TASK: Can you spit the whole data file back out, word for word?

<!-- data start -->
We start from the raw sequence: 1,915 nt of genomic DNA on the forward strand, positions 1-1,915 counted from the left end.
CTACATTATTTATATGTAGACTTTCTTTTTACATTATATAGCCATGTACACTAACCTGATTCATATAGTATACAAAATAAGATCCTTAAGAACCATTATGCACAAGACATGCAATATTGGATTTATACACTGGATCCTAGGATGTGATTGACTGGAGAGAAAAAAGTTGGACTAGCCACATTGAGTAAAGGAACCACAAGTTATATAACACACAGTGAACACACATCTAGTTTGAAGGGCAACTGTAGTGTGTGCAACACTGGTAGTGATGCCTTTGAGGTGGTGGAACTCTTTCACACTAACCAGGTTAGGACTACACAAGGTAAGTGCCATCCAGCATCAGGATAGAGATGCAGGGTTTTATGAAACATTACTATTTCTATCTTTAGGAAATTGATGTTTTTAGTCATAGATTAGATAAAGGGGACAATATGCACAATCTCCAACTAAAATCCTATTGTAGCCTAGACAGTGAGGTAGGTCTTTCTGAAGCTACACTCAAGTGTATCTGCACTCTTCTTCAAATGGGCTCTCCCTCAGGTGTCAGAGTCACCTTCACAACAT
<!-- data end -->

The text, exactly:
We start from the raw sequence: 1,915 nt of genomic DNA on the forward strand, positions 1-1,915 counted from the left end.
CTACATTATTTATATGTAGACTTTCTTTTTACATTATATAGCCATGTACACTAACCTGATTCATATAGTATACAAAATAAGATCCTTAAGAACCATTATGCACAAGACATGCAATATTGGATTTATACACTGGATCCTAGGATGTGATTGACTGGAGAGAAAAAAGTTGGACTAGCCACATTGAGTAAAGGAACCACAAGTTATATAACACACAGTGAACACACATCTAGTTTGAAGGGCAACTGTAGTGTGTGCAACACTGGTAGTGATGCCTTTGAGGTGGTGGAACTCTTTCACACTAACCAGGTTAGGACTACACAAGGTAAGTGCCATCCAGCATCAGGATAGAGATGCAGGGTTTTATGAAACATTACTATTTCTATCTTTAGGAAATTGATGTTTTTAGTCATAGATTAGATAAAGGGGACAATATGCACAATCTCCAACTAAAATCCTATTGTAGCCTAGACAGTGAGGTAGGTCTTTCTGAAGCTACACTCAAGTGTATCTGCACTCTTCTTCAAATGGGCTCTCCCTCAGGTGTCAGAGTCACCTTCACAACAT